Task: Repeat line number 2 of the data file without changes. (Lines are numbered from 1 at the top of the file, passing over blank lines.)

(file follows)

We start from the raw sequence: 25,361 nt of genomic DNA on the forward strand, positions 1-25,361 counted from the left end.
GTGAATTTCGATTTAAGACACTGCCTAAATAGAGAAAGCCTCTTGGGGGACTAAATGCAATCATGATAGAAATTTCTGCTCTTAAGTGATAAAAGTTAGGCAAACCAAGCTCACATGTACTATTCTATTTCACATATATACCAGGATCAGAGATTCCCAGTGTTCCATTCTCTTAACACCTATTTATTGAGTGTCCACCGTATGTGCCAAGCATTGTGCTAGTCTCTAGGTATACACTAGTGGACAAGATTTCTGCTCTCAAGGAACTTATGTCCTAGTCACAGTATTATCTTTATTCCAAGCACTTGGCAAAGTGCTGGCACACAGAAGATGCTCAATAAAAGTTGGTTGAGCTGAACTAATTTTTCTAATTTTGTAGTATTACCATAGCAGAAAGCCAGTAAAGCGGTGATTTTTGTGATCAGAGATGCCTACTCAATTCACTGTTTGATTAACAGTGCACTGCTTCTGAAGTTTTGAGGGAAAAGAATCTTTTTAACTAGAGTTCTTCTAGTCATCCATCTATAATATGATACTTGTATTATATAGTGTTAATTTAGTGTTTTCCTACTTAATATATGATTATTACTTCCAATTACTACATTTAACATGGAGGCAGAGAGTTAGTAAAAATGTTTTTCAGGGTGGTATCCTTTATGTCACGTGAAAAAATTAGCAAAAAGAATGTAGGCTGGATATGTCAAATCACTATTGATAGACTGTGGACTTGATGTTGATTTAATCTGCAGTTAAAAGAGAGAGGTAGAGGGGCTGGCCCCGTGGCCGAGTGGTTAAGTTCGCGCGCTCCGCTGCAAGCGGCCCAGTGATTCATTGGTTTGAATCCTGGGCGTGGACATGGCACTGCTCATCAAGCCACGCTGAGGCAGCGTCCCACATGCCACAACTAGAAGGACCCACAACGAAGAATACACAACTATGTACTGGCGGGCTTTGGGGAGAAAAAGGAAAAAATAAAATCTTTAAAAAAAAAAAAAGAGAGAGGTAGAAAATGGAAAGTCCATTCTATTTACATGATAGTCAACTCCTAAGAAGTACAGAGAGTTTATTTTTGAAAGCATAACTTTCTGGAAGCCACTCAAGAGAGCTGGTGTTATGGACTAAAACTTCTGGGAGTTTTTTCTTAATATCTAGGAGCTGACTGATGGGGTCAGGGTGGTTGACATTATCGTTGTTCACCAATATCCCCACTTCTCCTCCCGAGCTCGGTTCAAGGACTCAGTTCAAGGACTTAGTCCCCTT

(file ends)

GTGAATTTCGATTTAAGACACTGCCTAAATAGAGAAAGCCTCTTGGGGGACTAAATGCAATCATGATAGAAATTTCTGCTCTTAAGTGATAAAAGTTAGGCAAACCAAGCTCACATGTACTATTCTATTTCACATATATACCAGGATCAGAGATTCCCAGTGTTCCATTCTCTTAACACCTATTTATTGAGTGTCCACCGTATGTGCCAAGCATTGTGCTAGTCTCTAGGTATACACTAGTGGACAAGATTTCTGCTCTCAAGGAACTTATGTCCTAGTCACAGTATTATCTTTATTCCAAGCACTTGGCAAAGTGCTGGCACACAGAAGATGCTCAATAAAAGTTGGTTGAGCTGAACTAATTTTTCTAATTTTGTAGTATTACCATAGCAGAAAGCCAGTAAAGCGGTGATTTTTGTGATCAGAGATGCCTACTCAATTCACTGTTTGATTAACAGTGCACTGCTTCTGAAGTTTTGAGGGAAAAGAATCTTTTTAACTAGAGTTCTTCTAGTCATCCATCTATAATATGATACTTGTATTATATAGTGTTAATTTAGTGTTTTCCTACTTAATATATGATTATTACTTCCAATTACTACATTTAACATGGAGGCAGAGAGTTAGTAAAAATGTTTTTCAGGGTGGTATCCTTTATGTCACGTGAAAAAATTAGCAAAAAGAATGTAGGCTGGATATGTCAAATCACTATTGATAGACTGTGGACTTGATGTTGATTTAATCTGCAGTTAAAAGAGAGAGGTAGAGGGGCTGGCCCCGTGGCCGAGTGGTTAAGTTCGCGCGCTCCGCTGCAAGCGGCCCAGTGATTCATTGGTTTGAATCCTGGGCGTGGACATGGCACTGCTCATCAAGCCACGCTGAGGCAGCGTCCCACATGCCACAACTAGAAGGACCCACAACGAAGAATACACAACTATGTACTGGCGGGCTTTGGGGAGAAAAAGGAAAAAATAAAATCTTTAAAAAAAAAAAAAGAGAGAGGTAGAAAATGGAAAGTCCATTCTATTTACATGATAGTCAACTCCTAAGAAGTACAGAGAGTTTATTTTTGAAAGCATAACTTTCTGGAAGCCACTCAAGAGAGCTGGTGTTATGGACTAAAACTTCTGGGAGTTTTTTCTTAATATCTAGGAGCTGACTGATGGGGTCAGGGTGGTTGACATTATCGTTGTTCACCAATATCCCCACTTCTCCTCCCGAGCTCGGTTCAAGGACTCAGTTCAAGGACTTAGTCCCCTT